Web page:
Video Archive | Illusions (6)

Claude Parent Part One-clip_3383
Claude Parent lectures in French, and an interpreter provides an English translation. Parent illustrates his ideas by drawing on...
Claude Parent Part One-clip_3388
Parent discusses the future of society, which he sees as a situation in which instability leads to continuity. He argues that...
Fire In The Library Rachel Rosenthal And Richard Terrile...
Eugenia Butler, Richard Terrile, and Rachel Rosenthal discuss different models of the cosmos. Terrile discusses quantum physics...
Sandeep Divekar-clip_970
Divekar begins to explain some of the projects contained within the video. He discusses the implementation of optical illusions...
Antoine Predock And Central Office Of...
Predock describes many built projects, all involving a very close reading of their surroundings. He uses various devices such as...
Mary Alice Dixon Hinson Fabrications-clip_5887
Andrew Zago introduces Mary Alice Dixon-Hinson. She cites the Acropolis and Marc-Antoine Laugier's Primitive Hut as part of an...

Claude Parent Part One-clip_3383

View the Full Video: Claude Parent Part One
October 14, 1998 | Video Lecturer:

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Claude Parent lectures in French, and an interpreter provides an English translation. Parent illustrates his ideas by drawing on paper attached to the wall. Parent stresses the importance of movement in architecture, evoking the ocean and waves as a image of what he is interested in architecture. He calls himself a magician of architecture, and claims he designs illusions. Parent argues that Frank Lloyd Wright and Erich Mendelsohn were the first architects to incorporate the illusion of movement in
architecture.


Claude Parent Part One-clip_3388

View the Full Video: Claude Parent Part One
October 14, 1998 | Video Lecturer:

Subclip

Parent discusses the future of society, which he sees as a situation in which instability leads to continuity. He argues that modernism focused on the development of surface, instead of development of volume. Parent stresses that architects must invent their own limits, develop without boundaries, and think about habitations in terms of masses, not individuals.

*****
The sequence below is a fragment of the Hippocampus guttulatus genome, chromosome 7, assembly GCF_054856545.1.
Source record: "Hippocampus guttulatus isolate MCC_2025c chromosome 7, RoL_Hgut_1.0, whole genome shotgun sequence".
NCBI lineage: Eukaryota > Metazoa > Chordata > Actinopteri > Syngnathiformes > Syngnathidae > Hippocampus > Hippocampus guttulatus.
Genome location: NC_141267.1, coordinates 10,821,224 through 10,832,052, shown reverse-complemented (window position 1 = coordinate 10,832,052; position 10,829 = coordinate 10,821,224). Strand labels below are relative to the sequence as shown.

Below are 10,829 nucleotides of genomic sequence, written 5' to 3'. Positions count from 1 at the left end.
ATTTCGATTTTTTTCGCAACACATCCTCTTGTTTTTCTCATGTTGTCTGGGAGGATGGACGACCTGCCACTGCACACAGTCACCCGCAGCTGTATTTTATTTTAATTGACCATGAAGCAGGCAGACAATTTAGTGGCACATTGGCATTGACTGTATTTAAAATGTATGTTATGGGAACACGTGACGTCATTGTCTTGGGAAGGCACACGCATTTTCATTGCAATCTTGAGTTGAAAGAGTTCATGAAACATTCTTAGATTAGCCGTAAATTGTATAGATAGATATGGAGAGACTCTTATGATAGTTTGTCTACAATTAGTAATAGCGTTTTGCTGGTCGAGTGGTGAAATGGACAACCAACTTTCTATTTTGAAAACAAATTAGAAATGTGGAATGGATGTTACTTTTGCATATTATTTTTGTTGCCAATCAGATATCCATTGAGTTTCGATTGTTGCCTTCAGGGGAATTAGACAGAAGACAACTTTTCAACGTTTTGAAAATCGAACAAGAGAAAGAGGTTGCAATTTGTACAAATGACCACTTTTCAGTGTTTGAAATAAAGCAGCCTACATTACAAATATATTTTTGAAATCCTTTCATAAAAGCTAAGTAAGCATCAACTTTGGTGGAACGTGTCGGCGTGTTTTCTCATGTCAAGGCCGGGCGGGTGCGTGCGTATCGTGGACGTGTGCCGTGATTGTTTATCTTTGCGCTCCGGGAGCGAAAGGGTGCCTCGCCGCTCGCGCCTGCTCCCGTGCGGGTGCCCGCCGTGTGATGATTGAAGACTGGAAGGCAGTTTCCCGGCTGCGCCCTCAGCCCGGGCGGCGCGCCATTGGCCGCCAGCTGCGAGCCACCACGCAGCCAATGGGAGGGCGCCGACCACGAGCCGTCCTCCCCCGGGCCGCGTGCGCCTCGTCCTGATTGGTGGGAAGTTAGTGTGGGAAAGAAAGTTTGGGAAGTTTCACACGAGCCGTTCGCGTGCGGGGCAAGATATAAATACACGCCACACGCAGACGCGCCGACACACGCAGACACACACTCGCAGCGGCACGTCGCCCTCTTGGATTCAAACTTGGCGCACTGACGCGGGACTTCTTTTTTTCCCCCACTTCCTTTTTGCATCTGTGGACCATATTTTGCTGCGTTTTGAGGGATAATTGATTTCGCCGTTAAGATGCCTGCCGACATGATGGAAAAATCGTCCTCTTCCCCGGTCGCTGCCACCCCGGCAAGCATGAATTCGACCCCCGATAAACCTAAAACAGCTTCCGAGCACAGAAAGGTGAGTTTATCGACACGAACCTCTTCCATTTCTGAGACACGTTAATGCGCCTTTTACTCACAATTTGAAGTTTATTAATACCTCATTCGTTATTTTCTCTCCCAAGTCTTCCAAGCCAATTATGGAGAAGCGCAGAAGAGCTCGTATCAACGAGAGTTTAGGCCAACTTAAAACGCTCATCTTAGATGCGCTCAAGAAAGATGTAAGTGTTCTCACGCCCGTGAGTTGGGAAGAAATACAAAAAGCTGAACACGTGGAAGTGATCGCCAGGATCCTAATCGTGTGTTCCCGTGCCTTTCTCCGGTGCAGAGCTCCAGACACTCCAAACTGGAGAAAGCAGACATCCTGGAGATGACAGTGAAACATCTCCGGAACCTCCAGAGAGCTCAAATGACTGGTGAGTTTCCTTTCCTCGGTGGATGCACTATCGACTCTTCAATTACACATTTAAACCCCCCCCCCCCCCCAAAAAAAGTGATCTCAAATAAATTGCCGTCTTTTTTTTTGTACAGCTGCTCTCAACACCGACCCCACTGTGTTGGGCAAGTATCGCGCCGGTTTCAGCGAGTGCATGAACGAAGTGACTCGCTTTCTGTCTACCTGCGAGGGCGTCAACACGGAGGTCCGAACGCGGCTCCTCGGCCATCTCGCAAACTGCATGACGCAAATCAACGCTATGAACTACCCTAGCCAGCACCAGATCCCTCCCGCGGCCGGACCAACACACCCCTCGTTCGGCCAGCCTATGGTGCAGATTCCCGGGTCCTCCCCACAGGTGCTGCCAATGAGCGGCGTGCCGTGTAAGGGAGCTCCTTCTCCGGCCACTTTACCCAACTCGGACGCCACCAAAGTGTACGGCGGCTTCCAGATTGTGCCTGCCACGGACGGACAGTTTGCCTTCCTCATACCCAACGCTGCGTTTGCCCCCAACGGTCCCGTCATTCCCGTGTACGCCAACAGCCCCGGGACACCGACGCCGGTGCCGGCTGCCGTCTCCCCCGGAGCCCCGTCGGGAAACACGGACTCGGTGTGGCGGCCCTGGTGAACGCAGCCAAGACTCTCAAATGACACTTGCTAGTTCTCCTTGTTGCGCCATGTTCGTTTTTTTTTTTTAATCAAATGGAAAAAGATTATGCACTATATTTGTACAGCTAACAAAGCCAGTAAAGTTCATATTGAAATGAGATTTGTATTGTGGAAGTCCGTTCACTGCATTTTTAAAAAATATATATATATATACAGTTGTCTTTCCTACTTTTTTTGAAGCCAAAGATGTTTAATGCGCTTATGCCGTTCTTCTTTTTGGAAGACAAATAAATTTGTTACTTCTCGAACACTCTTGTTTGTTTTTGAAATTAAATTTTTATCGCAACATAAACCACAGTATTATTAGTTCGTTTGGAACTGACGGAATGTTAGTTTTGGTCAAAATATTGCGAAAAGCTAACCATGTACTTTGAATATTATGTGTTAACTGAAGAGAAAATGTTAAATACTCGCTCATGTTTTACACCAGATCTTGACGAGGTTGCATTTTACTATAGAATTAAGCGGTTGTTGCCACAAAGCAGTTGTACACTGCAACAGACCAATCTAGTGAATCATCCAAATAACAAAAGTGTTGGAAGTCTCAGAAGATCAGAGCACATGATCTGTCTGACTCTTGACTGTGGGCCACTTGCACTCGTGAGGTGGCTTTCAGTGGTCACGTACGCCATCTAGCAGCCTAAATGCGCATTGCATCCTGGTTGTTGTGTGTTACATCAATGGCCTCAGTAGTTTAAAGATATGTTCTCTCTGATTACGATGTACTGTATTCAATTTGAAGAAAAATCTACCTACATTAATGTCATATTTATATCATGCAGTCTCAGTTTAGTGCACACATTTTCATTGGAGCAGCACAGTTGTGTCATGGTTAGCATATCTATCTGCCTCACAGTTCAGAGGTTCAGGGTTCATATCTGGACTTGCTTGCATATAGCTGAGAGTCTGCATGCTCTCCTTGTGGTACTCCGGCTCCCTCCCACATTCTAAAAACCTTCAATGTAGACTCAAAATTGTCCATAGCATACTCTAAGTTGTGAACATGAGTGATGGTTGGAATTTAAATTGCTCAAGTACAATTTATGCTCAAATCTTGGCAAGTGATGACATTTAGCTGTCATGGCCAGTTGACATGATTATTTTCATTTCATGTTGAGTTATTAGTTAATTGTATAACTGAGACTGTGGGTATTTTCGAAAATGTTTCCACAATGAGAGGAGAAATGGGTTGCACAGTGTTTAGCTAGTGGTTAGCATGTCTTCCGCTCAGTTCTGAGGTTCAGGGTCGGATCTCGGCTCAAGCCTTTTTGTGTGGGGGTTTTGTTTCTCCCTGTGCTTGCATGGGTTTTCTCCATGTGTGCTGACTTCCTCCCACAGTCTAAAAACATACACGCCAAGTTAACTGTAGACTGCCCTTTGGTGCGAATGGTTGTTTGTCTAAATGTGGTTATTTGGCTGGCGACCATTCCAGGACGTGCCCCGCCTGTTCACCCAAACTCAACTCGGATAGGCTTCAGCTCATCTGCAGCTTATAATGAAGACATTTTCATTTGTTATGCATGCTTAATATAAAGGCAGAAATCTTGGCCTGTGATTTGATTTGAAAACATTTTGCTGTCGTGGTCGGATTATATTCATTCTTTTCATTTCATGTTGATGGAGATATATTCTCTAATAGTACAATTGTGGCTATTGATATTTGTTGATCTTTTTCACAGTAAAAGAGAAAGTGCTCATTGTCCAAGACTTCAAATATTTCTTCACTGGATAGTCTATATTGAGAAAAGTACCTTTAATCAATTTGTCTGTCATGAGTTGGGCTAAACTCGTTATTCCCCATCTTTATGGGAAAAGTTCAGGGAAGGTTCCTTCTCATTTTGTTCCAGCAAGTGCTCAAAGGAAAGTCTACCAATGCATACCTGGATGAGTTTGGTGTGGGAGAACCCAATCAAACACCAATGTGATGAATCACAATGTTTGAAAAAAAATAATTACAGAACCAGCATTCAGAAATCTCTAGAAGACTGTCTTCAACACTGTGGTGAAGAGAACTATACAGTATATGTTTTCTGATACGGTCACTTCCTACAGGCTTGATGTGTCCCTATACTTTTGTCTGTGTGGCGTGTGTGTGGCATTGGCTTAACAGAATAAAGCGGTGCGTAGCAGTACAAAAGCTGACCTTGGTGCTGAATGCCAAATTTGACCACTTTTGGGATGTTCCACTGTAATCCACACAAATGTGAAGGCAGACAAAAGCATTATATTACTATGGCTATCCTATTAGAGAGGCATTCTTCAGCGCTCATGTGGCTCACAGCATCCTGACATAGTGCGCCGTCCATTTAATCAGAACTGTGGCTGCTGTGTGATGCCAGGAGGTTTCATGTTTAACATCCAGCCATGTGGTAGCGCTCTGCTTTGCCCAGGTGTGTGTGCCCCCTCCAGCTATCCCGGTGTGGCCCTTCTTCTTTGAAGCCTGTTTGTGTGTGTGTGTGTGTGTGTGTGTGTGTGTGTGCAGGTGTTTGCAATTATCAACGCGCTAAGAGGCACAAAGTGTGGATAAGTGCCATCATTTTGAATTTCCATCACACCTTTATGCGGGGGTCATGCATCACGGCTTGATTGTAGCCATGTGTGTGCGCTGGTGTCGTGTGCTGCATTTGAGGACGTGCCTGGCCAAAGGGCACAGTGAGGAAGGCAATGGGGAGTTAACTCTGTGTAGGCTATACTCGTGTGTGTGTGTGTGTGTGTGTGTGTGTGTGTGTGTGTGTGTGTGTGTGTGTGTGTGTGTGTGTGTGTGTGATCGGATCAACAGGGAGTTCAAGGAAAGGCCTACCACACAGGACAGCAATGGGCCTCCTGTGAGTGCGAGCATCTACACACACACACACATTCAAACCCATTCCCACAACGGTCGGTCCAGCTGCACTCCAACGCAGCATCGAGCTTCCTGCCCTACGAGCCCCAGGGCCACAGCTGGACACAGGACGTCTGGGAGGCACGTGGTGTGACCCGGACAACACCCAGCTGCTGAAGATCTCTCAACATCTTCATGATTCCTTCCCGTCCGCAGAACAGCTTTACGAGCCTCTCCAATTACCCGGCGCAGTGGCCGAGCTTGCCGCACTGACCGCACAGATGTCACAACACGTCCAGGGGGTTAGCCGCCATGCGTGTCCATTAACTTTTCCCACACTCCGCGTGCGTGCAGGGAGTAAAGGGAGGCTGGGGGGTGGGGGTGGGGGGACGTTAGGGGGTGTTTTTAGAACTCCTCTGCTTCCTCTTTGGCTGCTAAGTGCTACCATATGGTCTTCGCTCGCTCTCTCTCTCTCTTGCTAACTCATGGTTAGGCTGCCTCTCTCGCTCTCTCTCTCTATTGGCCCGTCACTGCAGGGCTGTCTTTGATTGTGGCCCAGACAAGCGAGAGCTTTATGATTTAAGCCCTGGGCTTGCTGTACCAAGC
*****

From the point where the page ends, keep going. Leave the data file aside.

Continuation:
Fire In The Library Rachel Rosenthal And Richard Terrile Part One-clip_4761

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Eugenia Butler, Richard Terrile, and Rachel Rosenthal discuss different models of the cosmos. Terrile discusses quantum physics and the connections between things. Rosenthal discusses illusion, time and how improvisational theater stresses being in the now.


Sandeep Divekar-clip_970

View the Full Video: Sandeep Divekar
February 8, 1997 | Video Lecturer:

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Divekar begins to explain some of the projects contained within the video. He discusses the implementation of optical illusions within the virtual world in order to achieve a more realistic quality. Architects have the ability to visualize complex spaces, and therefore are in demand within computational professions. Also, computation provides new avenues within the field of architecture. He discusses events in which professionals from varied backgrounds meet to discuss these technologies, specifically virtual reality and human computing interfaces. Divekar briefly discusses the evolution of language from the prehistoric to modern day, where computerized visual language is compared to prehistoric cave paintings.


Antoine Predock And Central Office Of Architecture-clip_4855

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Predock describes many built projects, all involving a very close reading of their surroundings. He uses various devices such as mirrors and surface finishes to heighten awareness of the environment. For a house in Venice California, he uses a rotating window to both open the interior to the exterior, and to emphasize the view to the ocean. His buildings integrate very dramatic spaces with materials and forms that relate to the landscape.


Mary Alice Dixon Hinson Fabrications-clip_5887

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Andrew Zago introduces Mary Alice Dixon-Hinson. She cites the Acropolis and Marc-Antoine Laugier’s Primitive Hut as part of an analysis of rationalist representation in Western cultural history. She reviews the use of perspective in the Renaissance to create illusory space. She examines Piranesi’s etchings, noting the absence of people,and characterizing this as a metaphor for the reality of 18th and 19th century city planning.